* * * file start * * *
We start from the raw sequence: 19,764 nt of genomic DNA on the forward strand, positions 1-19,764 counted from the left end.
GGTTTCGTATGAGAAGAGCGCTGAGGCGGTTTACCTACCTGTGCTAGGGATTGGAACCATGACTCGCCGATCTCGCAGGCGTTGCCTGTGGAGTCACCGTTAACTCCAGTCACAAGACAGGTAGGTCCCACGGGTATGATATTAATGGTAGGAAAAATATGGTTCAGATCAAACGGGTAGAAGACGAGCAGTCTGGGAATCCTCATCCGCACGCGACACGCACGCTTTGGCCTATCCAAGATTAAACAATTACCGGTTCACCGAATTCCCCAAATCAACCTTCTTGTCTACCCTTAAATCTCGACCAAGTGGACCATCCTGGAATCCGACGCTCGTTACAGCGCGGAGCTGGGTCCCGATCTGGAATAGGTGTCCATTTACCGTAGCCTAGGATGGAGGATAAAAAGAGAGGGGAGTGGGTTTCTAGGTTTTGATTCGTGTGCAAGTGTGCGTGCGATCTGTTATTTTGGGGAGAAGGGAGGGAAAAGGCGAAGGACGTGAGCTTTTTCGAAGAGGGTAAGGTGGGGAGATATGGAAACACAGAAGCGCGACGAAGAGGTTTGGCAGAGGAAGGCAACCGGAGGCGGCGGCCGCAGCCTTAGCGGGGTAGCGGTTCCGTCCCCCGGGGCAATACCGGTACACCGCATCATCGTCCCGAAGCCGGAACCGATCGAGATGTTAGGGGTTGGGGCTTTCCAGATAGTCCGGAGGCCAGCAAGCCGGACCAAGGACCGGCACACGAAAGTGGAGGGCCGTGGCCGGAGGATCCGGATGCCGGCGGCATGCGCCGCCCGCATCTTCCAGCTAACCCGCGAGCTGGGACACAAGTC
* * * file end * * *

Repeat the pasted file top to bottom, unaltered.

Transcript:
We start from the raw sequence: 19,764 nt of genomic DNA on the forward strand, positions 1-19,764 counted from the left end.
GGTTTCGTATGAGAAGAGCGCTGAGGCGGTTTACCTACCTGTGCTAGGGATTGGAACCATGACTCGCCGATCTCGCAGGCGTTGCCTGTGGAGTCACCGTTAACTCCAGTCACAAGACAGGTAGGTCCCACGGGTATGATATTAATGGTAGGAAAAATATGGTTCAGATCAAACGGGTAGAAGACGAGCAGTCTGGGAATCCTCATCCGCACGCGACACGCACGCTTTGGCCTATCCAAGATTAAACAATTACCGGTTCACCGAATTCCCCAAATCAACCTTCTTGTCTACCCTTAAATCTCGACCAAGTGGACCATCCTGGAATCCGACGCTCGTTACAGCGCGGAGCTGGGTCCCGATCTGGAATAGGTGTCCATTTACCGTAGCCTAGGATGGAGGATAAAAAGAGAGGGGAGTGGGTTTCTAGGTTTTGATTCGTGTGCAAGTGTGCGTGCGATCTGTTATTTTGGGGAGAAGGGAGGGAAAAGGCGAAGGACGTGAGCTTTTTCGAAGAGGGTAAGGTGGGGAGATATGGAAACACAGAAGCGCGACGAAGAGGTTTGGCAGAGGAAGGCAACCGGAGGCGGCGGCCGCAGCCTTAGCGGGGTAGCGGTTCCGTCCCCCGGGGCAATACCGGTACACCGCATCATCGTCCCGAAGCCGGAACCGATCGAGATGTTAGGGGTTGGGGCTTTCCAGATAGTCCGGAGGCCAGCAAGCCGGACCAAGGACCGGCACACGAAAGTGGAGGGCCGTGGCCGGAGGATCCGGATGCCGGCGGCATGCGCCGCCCGCATCTTCCAGCTAACCCGCGAGCTGGGACACAAGTC